Interview of Art Crino by Rebecca Terrell
Controversy over rising demands for “clean energy” and costs associated with it has made finding “alternative energy sources” a priority on Capitol Hill. The New American sat down with an expert in power-generation technology to discuss why nuclear is the safest, most efficient answer to the so-called “energy crisis.”
Last month, Senators John Kerry (D-Mass.) and Joe Lieberman (I-Conn.) unveiled their “American Power Act,” custom-tailored to President Obama’s plans to set up quotas for industrial greenhouse gas (GHG) emissions, with total allowable emissions reduced over time. Better known as cap and trade, the bill is an updated version of S. 1733, companion legislation to the House-passed Waxman-Markey bill, H.R. 2454. Kerry’s official home page brags that the new bill “puts America back in control of our own power generation, starts to clean up the carbon pollution that threatens our climate stability, and puts us on the path to a new, cleaner and more prosperous economy for the 21st Century.”
President Obama is opening limited areas on the coasts of Virginia, North Carolina, Florida, and Alaska to offshore drilling in a supposed effort to help end the nation's dependence on foreign oil. So why aren't drilling proponents excited about it? It seems it amounts to more of a slap in the face than a positive step forward.
President Obama has promised up to $8.33 billion in loan guarantees for construction of new nuclear reactors in Georgia. A White House press release said this is the "first U.S. nuclear power plan to break ground in nearly three decades."
Two authors of a new study hailed to end the climate change debate once and for all are at odds over what the report actually does prove. Climatologist Judith Curry (left) accuses her colleague and scientific director Richard Muller of another Climategate trick to "hide the decline." Curry and Muller belong to a team of researchers at the University of California known as the Berkeley Earth Surface Temperature (BEST) project. While Muller claims their research shows global warming of nearly 1°C since 1950, Curry told The Mail on Sunday, "There is no scientific basis for saying that warming hasn't stopped. To say that there is detracts from the credibility of the data."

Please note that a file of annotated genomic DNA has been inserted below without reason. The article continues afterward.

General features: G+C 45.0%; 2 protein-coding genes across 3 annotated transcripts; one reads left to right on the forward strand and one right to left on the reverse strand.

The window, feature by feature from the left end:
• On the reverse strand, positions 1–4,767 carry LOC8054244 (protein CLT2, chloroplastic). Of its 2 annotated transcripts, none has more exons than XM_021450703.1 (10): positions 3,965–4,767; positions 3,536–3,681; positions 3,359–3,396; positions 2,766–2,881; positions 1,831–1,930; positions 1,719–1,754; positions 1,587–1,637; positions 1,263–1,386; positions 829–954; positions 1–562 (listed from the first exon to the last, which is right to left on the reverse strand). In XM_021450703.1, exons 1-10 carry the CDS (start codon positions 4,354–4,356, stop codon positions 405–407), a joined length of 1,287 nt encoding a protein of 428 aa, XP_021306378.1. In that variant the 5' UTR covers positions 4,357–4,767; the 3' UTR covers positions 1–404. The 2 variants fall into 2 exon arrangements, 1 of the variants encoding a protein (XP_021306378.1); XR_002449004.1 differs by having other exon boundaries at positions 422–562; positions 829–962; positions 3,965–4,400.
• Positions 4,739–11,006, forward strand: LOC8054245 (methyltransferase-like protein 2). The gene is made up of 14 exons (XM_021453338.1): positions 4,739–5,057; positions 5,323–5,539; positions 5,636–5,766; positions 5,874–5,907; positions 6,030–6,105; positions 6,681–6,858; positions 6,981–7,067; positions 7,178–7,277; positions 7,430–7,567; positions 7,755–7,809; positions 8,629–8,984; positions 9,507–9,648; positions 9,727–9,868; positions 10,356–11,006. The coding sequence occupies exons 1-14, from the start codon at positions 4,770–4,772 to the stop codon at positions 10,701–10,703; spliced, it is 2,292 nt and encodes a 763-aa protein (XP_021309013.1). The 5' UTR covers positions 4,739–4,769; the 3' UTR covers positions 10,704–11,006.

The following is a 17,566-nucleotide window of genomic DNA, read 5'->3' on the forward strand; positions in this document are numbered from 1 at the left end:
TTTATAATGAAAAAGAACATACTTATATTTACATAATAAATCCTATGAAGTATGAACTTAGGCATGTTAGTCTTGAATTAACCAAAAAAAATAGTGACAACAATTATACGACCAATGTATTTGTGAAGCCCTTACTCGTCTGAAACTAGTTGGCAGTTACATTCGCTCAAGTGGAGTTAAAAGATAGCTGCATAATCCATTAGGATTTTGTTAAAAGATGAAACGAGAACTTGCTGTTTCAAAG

Almost eight months after a 9.0 magnitude earthquake and devastating tsunami struck Japan, killing or injuring more than 25,000, the death toll from radiation exposure at Japan's storm-ravaged Fukushima Daiiche nuclear power plant (pictured at left, in 2002) stands at zero. Gregory Jaczko, chairman of the U.S. Nuclear Regulatory Commission, admitted as much on Monday in Washington during a roundtable discussion entitled "Fukushima: Lessons Learned," an event sponsored by Georgetown University and the American Association for the Advancement of Science.
Activists in Clallam County, Washington are celebrating their government's decision to pull the plug on membership in the International Council for Local Environmental Initiatives (ICLEI), a worldwide association of more than 1,200 local governments dedicated to promoting the United Nations' sovereignty-eroding sustainable development program known as Agenda 21. The county will save $1,200 in annual membership dues, but ICLEI critics say they've salvaged much more than that.
Researchers at the University of California claim they have conclusively proven the reality of global warming. The Berkeley Earth Surface Temperature (BEST) study analyzed more than 1.6 billion land temperature records dating back to the 1800s from more than 39,000 temperature stations around the world. Results show warming of nearly 1°C since 1950.
The Obama administration is conspiring with the scandal-ridden UN Intergovernmental Panel on Climate Change (IPCC) to cover up official correspondence and screen it from national transparency laws, according to breaking news from the Competitive Enterprise Institute (CEI). Writing for the climate website Watts Up With That?, CEI Senior Fellow Christopher Horner (left) announced his institute has today requested records from Obama's Office of Science and Technology Policy (OSTP) that reveal a "backchannel 'cloud' established to hide IPCC deliberations from" Freedom of Information Act (FOIA) requests. He stated that a federal inspector general confirmed that the correspondence is subject to FOIA.
The Competitive Enterprise Institute (CEI) and ActionAid USA decided to mark World Food Day on Sunday, October 16, by submitting (three days earlier) a formal complaint against Obama's Environmental Protection Agency (EPA). The organizations blame EPA's ethanol and biofuel programs for driving up global food prices by diverting important grains from food supplies, thereby exacerbating hunger and starvation worldwide.